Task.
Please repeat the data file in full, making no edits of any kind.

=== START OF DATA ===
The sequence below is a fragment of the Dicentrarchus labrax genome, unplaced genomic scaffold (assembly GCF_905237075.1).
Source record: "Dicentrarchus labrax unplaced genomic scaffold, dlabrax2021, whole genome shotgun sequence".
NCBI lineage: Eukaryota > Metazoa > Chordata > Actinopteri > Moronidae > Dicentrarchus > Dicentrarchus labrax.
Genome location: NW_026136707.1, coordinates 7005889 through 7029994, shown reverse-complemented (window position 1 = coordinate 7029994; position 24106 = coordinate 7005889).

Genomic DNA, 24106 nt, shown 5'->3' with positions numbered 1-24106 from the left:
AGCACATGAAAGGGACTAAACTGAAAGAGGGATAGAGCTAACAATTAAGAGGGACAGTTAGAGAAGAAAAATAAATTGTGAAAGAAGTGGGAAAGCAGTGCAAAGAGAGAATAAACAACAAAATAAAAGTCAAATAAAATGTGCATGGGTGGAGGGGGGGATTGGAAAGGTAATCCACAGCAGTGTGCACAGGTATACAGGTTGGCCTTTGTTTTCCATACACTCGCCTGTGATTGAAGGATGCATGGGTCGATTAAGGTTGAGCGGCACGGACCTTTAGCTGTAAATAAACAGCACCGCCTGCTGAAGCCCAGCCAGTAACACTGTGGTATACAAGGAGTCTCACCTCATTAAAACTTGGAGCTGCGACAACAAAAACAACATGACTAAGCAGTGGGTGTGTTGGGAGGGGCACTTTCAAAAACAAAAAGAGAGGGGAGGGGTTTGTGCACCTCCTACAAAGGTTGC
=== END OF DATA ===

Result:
The sequence below is a fragment of the Dicentrarchus labrax genome, unplaced genomic scaffold (assembly GCF_905237075.1).
Source record: "Dicentrarchus labrax unplaced genomic scaffold, dlabrax2021, whole genome shotgun sequence".
NCBI lineage: Eukaryota > Metazoa > Chordata > Actinopteri > Moronidae > Dicentrarchus > Dicentrarchus labrax.
Genome location: NW_026136707.1, coordinates 7005889 through 7029994, shown reverse-complemented (window position 1 = coordinate 7029994; position 24106 = coordinate 7005889).

Genomic DNA, 24106 nt, shown 5'->3' with positions numbered 1-24106 from the left:
AGCACATGAAAGGGACTAAACTGAAAGAGGGATAGAGCTAACAATTAAGAGGGACAGTTAGAGAAGAAAAATAAATTGTGAAAGAAGTGGGAAAGCAGTGCAAAGAGAGAATAAACAACAAAATAAAAGTCAAATAAAATGTGCATGGGTGGAGGGGGGGATTGGAAAGGTAATCCACAGCAGTGTGCACAGGTATACAGGTTGGCCTTTGTTTTCCATACACTCGCCTGTGATTGAAGGATGCATGGGTCGATTAAGGTTGAGCGGCACGGACCTTTAGCTGTAAATAAACAGCACCGCCTGCTGAAGCCCAGCCAGTAACACTGTGGTATACAAGGAGTCTCACCTCATTAAAACTTGGAGCTGCGACAACAAAAACAACATGACTAAGCAGTGGGTGTGTTGGGAGGGGCACTTTCAAAAACAAAAAGAGAGGGGAGGGGTTTGTGCACCTCCTACAAAGGTTGC